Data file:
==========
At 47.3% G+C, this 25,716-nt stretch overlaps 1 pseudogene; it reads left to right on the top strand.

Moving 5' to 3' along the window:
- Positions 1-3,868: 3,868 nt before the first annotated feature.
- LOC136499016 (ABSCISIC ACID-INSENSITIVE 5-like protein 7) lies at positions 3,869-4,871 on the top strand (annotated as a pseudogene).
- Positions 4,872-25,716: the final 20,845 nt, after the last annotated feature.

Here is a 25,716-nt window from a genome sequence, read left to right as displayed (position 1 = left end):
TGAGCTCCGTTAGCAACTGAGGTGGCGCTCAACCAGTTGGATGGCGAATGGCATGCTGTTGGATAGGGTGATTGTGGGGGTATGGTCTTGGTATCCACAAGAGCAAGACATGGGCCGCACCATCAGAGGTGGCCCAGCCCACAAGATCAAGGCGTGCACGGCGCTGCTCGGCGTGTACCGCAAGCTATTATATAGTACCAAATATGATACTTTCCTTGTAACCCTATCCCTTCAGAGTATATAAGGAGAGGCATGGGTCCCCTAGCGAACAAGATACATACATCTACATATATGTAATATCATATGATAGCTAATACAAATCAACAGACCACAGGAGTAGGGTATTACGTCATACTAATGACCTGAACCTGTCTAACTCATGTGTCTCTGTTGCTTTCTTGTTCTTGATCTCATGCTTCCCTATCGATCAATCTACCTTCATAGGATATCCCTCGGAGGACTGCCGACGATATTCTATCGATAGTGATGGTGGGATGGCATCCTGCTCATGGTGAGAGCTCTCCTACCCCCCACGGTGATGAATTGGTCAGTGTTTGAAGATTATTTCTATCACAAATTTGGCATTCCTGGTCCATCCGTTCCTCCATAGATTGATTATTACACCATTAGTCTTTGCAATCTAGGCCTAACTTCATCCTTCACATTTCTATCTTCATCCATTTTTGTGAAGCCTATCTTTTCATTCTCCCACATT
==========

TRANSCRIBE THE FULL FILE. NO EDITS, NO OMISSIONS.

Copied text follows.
At 47.3% G+C, this 25,716-nt stretch overlaps 1 pseudogene; it reads left to right on the top strand.

Moving 5' to 3' along the window:
- Positions 1-3,868: 3,868 nt before the first annotated feature.
- LOC136499016 (ABSCISIC ACID-INSENSITIVE 5-like protein 7) lies at positions 3,869-4,871 on the top strand (annotated as a pseudogene).
- Positions 4,872-25,716: the final 20,845 nt, after the last annotated feature.

Here is a 25,716-nt window from a genome sequence, read left to right as displayed (position 1 = left end):
TGAGCTCCGTTAGCAACTGAGGTGGCGCTCAACCAGTTGGATGGCGAATGGCATGCTGTTGGATAGGGTGATTGTGGGGGTATGGTCTTGGTATCCACAAGAGCAAGACATGGGCCGCACCATCAGAGGTGGCCCAGCCCACAAGATCAAGGCGTGCACGGCGCTGCTCGGCGTGTACCGCAAGCTATTATATAGTACCAAATATGATACTTTCCTTGTAACCCTATCCCTTCAGAGTATATAAGGAGAGGCATGGGTCCCCTAGCGAACAAGATACATACATCTACATATATGTAATATCATATGATAGCTAATACAAATCAACAGACCACAGGAGTAGGGTATTACGTCATACTAATGACCTGAACCTGTCTAACTCATGTGTCTCTGTTGCTTTCTTGTTCTTGATCTCATGCTTCCCTATCGATCAATCTACCTTCATAGGATATCCCTCGGAGGACTGCCGACGATATTCTATCGATAGTGATGGTGGGATGGCATCCTGCTCATGGTGAGAGCTCTCCTACCCCCCACGGTGATGAATTGGTCAGTGTTTGAAGATTATTTCTATCACAAATTTGGCATTCCTGGTCCATCCGTTCCTCCATAGATTGATTATTACACCATTAGTCTTTGCAATCTAGGCCTAACTTCATCCTTCACATTTCTATCTTCATCCATTTTTGTGAAGCCTATCTTTTCATTCTCCCACATT